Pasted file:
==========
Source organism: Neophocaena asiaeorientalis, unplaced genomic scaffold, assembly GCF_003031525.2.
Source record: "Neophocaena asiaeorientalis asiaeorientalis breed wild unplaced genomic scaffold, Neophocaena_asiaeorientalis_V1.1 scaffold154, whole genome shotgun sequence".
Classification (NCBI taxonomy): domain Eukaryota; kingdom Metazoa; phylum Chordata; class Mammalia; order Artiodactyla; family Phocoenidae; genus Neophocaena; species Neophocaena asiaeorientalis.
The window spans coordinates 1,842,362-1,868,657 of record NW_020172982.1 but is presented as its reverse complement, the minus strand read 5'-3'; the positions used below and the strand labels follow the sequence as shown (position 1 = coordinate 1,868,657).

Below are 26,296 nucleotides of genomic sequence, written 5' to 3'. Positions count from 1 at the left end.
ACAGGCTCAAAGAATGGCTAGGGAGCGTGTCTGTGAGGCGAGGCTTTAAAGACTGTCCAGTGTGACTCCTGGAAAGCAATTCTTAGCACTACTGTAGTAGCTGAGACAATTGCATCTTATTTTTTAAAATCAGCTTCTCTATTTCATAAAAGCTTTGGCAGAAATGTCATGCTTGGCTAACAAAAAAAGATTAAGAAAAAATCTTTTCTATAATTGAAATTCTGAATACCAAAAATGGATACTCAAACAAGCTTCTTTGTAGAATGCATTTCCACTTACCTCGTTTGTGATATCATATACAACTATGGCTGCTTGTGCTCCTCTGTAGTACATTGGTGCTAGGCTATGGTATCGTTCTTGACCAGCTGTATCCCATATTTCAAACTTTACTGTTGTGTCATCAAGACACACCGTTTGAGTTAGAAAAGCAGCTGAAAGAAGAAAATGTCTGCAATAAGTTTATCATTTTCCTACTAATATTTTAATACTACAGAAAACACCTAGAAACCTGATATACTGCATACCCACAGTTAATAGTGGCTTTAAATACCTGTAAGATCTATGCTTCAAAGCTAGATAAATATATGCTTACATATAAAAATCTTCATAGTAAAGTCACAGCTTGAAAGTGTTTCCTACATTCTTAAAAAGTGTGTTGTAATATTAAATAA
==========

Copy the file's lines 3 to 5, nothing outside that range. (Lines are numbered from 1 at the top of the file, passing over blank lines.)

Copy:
Classification (NCBI taxonomy): domain Eukaryota; kingdom Metazoa; phylum Chordata; class Mammalia; order Artiodactyla; family Phocoenidae; genus Neophocaena; species Neophocaena asiaeorientalis.
The window spans coordinates 1,842,362-1,868,657 of record NW_020172982.1 but is presented as its reverse complement, the minus strand read 5'-3'; the positions used below and the strand labels follow the sequence as shown (position 1 = coordinate 1,868,657).

Below are 26,296 nucleotides of genomic sequence, written 5' to 3'. Positions count from 1 at the left end.